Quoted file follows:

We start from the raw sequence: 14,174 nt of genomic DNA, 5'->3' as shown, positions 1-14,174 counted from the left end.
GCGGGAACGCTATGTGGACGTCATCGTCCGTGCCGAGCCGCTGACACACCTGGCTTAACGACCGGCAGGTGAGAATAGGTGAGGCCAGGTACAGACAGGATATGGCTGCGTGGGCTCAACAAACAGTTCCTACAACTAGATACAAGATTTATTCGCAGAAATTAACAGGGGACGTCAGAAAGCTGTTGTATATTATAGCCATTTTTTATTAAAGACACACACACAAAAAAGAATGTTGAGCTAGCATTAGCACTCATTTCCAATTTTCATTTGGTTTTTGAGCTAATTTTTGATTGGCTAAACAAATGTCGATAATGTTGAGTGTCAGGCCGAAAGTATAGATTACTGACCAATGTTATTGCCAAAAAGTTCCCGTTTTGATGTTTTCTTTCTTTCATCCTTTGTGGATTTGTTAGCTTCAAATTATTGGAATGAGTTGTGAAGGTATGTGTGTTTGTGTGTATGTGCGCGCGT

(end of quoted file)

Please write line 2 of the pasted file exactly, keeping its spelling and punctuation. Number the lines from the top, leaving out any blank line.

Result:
GCGGGAACGCTATGTGGACGTCATCGTCCGTGCCGAGCCGCTGACACACCTGGCTTAACGACCGGCAGGTGAGAATAGGTGAGGCCAGGTACAGACAGGATATGGCTGCGTGGGCTCAACAAACAGTTCCTACAACTAGATACAAGATTTATTCGCAGAAATTAACAGGGGACGTCAGAAAGCTGTTGTATATTATAGCCATTTTTTATTAAAGACACACACACAAAAAAGAATGTTGAGCTAGCATTAGCACTCATTTCCAATTTTCATTTGGTTTTTGAGCTAATTTTTGATTGGCTAAACAAATGTCGATAATGTTGAGTGTCAGGCCGAAAGTATAGATTACTGACCAATGTTATTGCCAAAAAGTTCCCGTTTTGATGTTTTCTTTCTTTCATCCTTTGTGGATTTGTTAGCTTCAAATTATTGGAATGAGTTGTGAAGGTATGTGTGTTTGTGTGTATGTGCGCGCGT